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Don’t be Seduced By All The Bargain Sales Right Now

You’re getting them; I’m getting them. With the state of the retail sector, we’ve all been getting them for at least a month: the most amazing, attractive, drool-worthy emails from retailers that we have (or perhaps have never) either visited, filled a shopping cart for, or purchased something from. (And yes, I do know that ending a sentence with a preposition is ‘a bad thing’, but I could not figure out how to do that sentence without that.)

Now that the holidays are over, it’s even more tempting. I received one today with the headline: “The one you won’t want to miss: $5.99 and UP!!!”

That’s the sort of thing that, except for the fact that I have never been able to use my store credit card to shop ON their site, would have, in the past, had me with the plastic out, clicking off item after “bargain” item. But, I have taken an entirely different philosophy about my closet these days that I would like to share. I think it works for all genders and certainly makes ME feel that I’ve got one more thing under some modicum of control.

Read this whole thing and then do it, OK – Aunt Toby doesn’t want anyone to break a leg or a clavicle running up and down the stairs to do this.

This is an assignment, so go get your notebook and pen. Draw a line down the middle of a page. Go stand in front of the closet and imagine some particular event that happens to us all – sometimes several times – in a year. Pick events that frankly make you go crazy in terms of deciding what to wear. On the top of the left hand side of the page, write: Event. On the right hand side, write: Outfit. Under Event, write the first thing that comes to your mind. Here is an example:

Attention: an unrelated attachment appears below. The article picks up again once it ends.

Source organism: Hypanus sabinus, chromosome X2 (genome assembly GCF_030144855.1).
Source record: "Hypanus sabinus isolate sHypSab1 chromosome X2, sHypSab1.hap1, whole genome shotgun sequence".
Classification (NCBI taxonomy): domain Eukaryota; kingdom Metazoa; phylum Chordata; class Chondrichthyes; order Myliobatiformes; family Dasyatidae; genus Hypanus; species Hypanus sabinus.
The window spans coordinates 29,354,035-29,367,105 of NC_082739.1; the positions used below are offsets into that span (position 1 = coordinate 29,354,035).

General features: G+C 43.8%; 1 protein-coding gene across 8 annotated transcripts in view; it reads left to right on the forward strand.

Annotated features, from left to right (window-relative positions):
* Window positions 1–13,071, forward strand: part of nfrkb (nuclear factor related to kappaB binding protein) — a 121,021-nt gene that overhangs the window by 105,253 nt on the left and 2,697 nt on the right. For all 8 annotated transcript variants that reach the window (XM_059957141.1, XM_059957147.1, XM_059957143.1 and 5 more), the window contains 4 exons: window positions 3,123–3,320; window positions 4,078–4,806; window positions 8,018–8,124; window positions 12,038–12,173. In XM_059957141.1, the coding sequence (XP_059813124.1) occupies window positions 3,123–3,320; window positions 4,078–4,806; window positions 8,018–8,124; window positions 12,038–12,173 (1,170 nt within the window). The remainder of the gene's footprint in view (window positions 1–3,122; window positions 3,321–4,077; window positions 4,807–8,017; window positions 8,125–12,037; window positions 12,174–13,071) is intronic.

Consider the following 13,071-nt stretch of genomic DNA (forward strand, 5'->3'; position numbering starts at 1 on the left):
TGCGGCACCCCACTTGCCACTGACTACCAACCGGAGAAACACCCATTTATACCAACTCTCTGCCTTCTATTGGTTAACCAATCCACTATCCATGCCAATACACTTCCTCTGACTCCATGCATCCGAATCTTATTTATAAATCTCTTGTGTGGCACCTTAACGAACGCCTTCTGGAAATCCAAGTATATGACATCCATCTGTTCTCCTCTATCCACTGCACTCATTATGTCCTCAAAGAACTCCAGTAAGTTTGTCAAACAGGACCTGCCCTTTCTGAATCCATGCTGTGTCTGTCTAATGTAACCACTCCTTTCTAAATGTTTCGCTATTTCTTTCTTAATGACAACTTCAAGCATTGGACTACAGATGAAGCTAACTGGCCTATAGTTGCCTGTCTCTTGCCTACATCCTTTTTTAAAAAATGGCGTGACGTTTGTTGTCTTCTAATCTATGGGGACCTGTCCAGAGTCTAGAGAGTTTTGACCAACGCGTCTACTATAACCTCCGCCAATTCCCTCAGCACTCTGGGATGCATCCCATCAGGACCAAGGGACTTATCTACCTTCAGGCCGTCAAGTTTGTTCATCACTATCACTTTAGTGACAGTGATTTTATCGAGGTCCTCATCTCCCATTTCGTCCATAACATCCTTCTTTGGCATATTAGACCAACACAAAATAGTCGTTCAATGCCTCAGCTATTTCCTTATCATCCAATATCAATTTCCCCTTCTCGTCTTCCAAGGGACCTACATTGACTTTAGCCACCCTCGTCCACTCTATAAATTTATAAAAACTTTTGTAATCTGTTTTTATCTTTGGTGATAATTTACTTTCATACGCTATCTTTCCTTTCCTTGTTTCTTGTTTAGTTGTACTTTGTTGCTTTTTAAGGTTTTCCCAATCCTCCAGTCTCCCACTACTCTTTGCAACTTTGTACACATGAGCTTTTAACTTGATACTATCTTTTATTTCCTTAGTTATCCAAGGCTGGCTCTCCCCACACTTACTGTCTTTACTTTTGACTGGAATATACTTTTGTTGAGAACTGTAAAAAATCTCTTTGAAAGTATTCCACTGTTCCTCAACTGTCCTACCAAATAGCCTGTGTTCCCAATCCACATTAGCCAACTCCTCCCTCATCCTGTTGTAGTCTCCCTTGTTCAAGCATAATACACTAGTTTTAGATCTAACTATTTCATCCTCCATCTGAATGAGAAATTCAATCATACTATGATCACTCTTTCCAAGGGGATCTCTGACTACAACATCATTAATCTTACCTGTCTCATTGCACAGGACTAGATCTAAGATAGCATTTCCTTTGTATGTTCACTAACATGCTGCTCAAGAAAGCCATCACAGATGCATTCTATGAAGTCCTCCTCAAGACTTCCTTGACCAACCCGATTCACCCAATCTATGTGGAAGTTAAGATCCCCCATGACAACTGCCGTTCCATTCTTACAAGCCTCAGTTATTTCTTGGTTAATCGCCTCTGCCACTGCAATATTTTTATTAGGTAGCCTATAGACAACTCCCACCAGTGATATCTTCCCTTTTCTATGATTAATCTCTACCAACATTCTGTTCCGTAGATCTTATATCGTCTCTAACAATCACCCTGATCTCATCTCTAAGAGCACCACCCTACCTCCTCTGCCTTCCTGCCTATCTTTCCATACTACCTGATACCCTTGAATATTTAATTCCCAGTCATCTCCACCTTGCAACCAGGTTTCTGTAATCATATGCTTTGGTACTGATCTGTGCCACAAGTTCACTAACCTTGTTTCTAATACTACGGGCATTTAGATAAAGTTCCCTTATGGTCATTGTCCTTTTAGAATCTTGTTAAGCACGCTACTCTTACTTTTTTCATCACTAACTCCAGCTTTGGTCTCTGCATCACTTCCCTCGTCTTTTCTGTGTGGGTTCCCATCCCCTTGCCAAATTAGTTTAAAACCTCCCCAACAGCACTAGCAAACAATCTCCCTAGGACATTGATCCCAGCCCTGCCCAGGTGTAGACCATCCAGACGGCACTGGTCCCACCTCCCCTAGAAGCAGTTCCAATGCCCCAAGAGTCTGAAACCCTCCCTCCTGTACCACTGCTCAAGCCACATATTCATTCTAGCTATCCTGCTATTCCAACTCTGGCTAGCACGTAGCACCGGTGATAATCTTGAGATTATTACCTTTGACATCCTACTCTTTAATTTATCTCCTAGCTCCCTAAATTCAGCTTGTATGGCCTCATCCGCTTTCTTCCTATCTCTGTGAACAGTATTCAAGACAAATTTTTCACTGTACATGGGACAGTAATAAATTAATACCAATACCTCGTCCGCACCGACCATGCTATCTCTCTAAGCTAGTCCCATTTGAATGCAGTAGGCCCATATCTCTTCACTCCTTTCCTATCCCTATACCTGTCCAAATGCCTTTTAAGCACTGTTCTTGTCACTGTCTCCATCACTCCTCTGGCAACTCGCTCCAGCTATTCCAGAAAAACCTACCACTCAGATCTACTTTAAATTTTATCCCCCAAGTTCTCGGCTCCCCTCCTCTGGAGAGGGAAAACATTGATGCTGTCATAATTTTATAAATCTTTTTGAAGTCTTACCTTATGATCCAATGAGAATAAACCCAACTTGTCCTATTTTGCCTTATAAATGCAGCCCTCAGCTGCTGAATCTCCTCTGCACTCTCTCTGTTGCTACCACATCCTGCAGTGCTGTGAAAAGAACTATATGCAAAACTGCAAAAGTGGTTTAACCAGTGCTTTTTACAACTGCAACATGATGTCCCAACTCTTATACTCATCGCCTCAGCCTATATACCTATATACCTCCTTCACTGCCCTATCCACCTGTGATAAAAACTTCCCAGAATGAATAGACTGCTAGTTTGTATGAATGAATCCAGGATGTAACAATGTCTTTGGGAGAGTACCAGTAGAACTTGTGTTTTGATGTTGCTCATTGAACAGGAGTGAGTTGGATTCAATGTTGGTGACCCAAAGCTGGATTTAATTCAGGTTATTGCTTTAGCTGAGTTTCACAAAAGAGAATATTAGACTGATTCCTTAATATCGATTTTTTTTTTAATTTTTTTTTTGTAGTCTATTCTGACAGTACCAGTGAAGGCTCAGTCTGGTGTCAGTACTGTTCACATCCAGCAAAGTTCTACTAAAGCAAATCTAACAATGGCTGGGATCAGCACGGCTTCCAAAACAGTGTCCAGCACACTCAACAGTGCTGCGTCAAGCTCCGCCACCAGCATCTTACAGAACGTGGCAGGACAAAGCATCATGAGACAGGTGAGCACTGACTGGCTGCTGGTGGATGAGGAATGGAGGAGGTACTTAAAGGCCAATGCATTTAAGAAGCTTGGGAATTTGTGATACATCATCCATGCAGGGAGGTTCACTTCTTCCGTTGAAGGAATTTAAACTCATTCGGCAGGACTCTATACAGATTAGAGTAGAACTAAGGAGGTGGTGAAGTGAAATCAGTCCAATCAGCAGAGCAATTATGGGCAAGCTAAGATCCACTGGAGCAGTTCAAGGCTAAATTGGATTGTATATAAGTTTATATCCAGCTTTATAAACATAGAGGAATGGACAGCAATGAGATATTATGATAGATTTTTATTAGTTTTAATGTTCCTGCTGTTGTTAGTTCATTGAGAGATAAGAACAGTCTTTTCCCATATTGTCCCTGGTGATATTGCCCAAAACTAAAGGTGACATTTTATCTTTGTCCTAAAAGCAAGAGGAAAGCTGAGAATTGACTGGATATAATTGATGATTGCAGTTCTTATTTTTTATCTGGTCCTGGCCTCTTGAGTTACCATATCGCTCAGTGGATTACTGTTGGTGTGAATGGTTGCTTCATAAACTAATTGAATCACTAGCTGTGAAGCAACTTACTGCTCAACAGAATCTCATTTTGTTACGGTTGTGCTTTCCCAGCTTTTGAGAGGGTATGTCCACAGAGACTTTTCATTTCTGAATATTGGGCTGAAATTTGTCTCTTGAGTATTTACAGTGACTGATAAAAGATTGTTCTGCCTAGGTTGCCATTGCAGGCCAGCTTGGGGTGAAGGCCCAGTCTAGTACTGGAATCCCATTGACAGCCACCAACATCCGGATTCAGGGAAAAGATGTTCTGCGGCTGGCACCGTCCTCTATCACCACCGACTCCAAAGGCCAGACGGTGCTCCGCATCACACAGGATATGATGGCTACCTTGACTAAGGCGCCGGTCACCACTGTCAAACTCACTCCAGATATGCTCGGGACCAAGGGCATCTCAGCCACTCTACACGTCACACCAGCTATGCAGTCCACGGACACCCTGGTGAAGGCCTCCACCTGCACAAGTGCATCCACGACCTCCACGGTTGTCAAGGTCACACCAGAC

Event
Funeral – Close Relative
Funeral – Not Related But Close
Job Interview
Wedding-winter
Wedding-summer

Stare into the closet and ask yourself the following question: What do I have there that is appropriate for the occasion?

While everyone does NOT have tickets to President and Mrs. Obama’s Inaugural Ball in a couple of weeks (if you do, Aunt Toby envies you, unless you don’t have an appropriate outfit – as you know, the Rules of Shopping say that when you need something wonderful to wear, all wonderful things disappear, POOF!), but everyone sooner or later has a funeral, a job interview or a wedding to go to as a guest.

Calling hours and funerals are usually events that are announced rather suddenly and leave us anxious in terms of dressing appropriately. Lacking time to do an adequate search and shop for appropriate attire only makes the occasion worse. A call to come in for a job interview can provide the same anxiety; usually you get a couple of days notice, but Aunt Toby once got a call first thing in the morning and was asked to show up before lunch! Weddings usually give the greatest notice but still are fraught with dressing problems.

Men are very lucky: All they need is a good dark suit (navy or medium grey will carry you through all seasons; navy and charcoal grey is great for the winter), a change of nice dress shirts, a couple of good ties, good dress shoes in black (not loafers) and dark blue or black socks. That outfit will carry them through everything on the list plus weekly attendance at your chosen house of worship. Men are very lucky.